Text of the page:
Utility MonstersPublished 11 February, 2013
Hi! My name is Sam. Rob’s on yet another break – something about (could this be right?) “leveling up his archery perks” – so I’m substituting in for him. Anyway, I’m a Utility Monster, and today I’d like to talk to you about My Good Works, and also sex.
Those of you who have read Robert Nozick’s book, Anarchy, State, and Utopia probably remember me, but for those of you who don’t, I’m something of a thought experiment. As Nozick put it
Utilitarian theory is embarrassed by the possibility of utility monsters who get enormously greater sums of utility from any sacrifice of others than these others lose . . . the theory seems to require that we all be sacrificed in the monster’s maw, in order to increase total utility. (p. 41)
So, let me just put it this way. Suppose we all agree that we should set up the rules of the game – public policy and so on – in such a way that we try to maximize aggregate happiness. Now suppose that I get ten units of happiness whenever you lose one unit. Further, suppose I don’t experience any diminishing marginal returns, and I get even more jollies – 100 units of utility – when you lose your second unit of happiness. If all this were true, then there would be more happiness, as a whole, if we set up the world for you to lose happiness. If I’m allowed – or even compelled – to reduce your happiness by two units, aggregate happiness has just gone up by 98 units. (#HappinessWin!)
Now, Nozick talked about me as part of his critique of utilitarianism, but I want to talk about a slightly different way in which I try to satisfy my particular and perverse utility function. In particular, you know what makes me happy? Nothing juices my lemons more than preventing mutual consensual transactions in which both (all) parties are made better off. I hate utility gains as much as I love utility losses. Why do you think they call me a Monster?
To take one example, how about those canonical butchers and bakers in Adam Smith’s discussion of exchange. The baker gives up a loaf of bread, preferring the money he charges customers to the bread – he has enough already! – and the customer would rather have the bread than the money. I need not tell you what agony this causes monsters like me to see these transactions take place. Gains in trade! The horror!
As you can see, the modern world is a tough place for me. Mutually beneficial arrangements are everywhere, often protected by the instruments of State. What is a Utility Monster to do? Woe is me. I am woe.
Thankfully, I still have one arrow in my quiver. Let me explain by way of example, drawing on current events in Rob’s municipality, the City of Brotherly Love, Philadelphia, Pennsylvania. (Marketing Motto: The City that Loves You Back!) (Unofficial Marketing Motto: The City that Loves You Back MotherF*cker!). The Philadelphia Inquirer recently reported a story about a billboard off of Interstate 95 advertising a web site called “ArrangementFinders.com.” (Bree Olson certified!). ArrangementFinders is a service for people who are seeking “Mutually Beneficial Arrangements” (MBAs). Mutually beneficial! Can you imagine?!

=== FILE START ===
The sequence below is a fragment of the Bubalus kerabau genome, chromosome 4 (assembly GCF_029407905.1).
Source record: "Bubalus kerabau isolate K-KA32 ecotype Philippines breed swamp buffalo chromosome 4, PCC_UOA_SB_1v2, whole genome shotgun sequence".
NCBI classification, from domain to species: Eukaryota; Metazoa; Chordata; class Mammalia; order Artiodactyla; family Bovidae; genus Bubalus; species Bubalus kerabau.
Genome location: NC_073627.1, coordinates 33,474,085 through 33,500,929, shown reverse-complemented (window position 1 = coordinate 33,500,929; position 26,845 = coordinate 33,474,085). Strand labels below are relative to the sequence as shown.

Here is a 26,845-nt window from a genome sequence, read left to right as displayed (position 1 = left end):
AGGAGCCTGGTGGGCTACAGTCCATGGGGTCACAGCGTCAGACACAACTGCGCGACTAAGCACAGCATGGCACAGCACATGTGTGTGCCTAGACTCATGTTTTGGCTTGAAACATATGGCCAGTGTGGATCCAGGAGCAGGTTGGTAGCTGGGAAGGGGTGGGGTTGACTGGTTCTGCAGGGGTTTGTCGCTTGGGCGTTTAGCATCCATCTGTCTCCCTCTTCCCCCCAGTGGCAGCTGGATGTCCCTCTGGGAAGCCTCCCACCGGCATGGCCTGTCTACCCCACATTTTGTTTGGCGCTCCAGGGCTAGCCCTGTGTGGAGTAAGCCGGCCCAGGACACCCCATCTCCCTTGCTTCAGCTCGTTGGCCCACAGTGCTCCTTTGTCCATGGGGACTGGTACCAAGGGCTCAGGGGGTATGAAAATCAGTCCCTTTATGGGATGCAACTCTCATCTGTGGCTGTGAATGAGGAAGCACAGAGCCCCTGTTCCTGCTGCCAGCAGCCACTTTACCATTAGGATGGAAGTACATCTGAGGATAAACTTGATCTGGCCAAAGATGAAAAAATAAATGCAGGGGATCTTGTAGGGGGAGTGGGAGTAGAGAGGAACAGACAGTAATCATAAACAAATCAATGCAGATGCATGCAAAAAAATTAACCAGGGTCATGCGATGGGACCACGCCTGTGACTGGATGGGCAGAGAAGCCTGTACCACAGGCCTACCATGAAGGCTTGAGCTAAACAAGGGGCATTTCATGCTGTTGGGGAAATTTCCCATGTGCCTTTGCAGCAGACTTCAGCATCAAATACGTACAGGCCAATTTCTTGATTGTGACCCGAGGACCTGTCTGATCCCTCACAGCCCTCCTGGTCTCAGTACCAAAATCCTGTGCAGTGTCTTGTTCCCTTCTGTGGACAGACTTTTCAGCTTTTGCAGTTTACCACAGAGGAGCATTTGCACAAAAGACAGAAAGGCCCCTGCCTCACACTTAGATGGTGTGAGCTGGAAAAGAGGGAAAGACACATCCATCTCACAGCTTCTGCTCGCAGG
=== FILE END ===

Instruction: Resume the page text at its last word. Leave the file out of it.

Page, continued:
Well, not just any MBAs. The web site caters to men who are interested in exchanging some fraction of their wealth for sexual access to women, who are reciprocally likewise interested in such a transaction.
Last week, a number of people protested the firm that sold the advertising space, which space, according to the Inquirer piece, seems to have been successfully employed; the ad was credited with “a 600 percent increase in members from the area.”
The grounds on which the protestors protested are pretty clear from the text in the ad, “Thou shalt not commit adultery,” with the “not” crossed out as I’ve rendered it here. The basis for objecting to this particular mutually beneficial arrangement is – same as it ever was! – the last, best tool of Utility Monsters: morality.
Indeed, there might be two moral entry points into destroying utility here. The first comes from the ad text, which seems to be encouraging people to break the rule against having sex outside of marriage. This is actually somewhat peculiar, given that the web site itself doesn’t seem to be catering to rich, married men, but simply rich men. The tagline, “Intimacy with a twi$t,” is consistent with this interpretation. This tagline points to a second moral rule, the one forbidding the exchange of sex for money. (Unless, as Rob discussed in his last post, the sex is being recorded for subsequent sale, in which case it’s just fine.)
So, we Utility Monsters have a keen ally in moral psychology. When people go around trying to limit other people’s gains in trade, usually, though not always, the stick used to beat people into welfare-destroying-submission is morality.
Moral cognition just might be a Utility Monster’s best friend.
And with that, I’ll be signing off. – Sam
Rob here. Despite Sam’s claim, I did not, in fact, relegate this entry to him because I was leveling up my Archery perks. First of all, one should be skeptical of claims of Utility Monsters as a general rule, and, second of all, I have been focusing on Enchantment Magic anyway. In any case, the reason I acceded to this guest post might not be obvious, so I’ll make it explicit. This post fits in with some ideas I’ve been working on with some collaborators, specifically engaging the view that morality evolved in the service of producing group-beneficial outcomes. From this post, it appears that morality is often implicated in Utility Monster activity, decreasing aggregate welfare, rather than increasing it. This circumstance seems to present such models with something of a quandary. That is, if, as the Handbook of Evolutionary Psychology would have it (Krebs, p. 750), “morality boils down to individuals meeting their needs and advancing their interests in cooperative ways,” why is morality such a useful tool for Utility Monsters like Sam?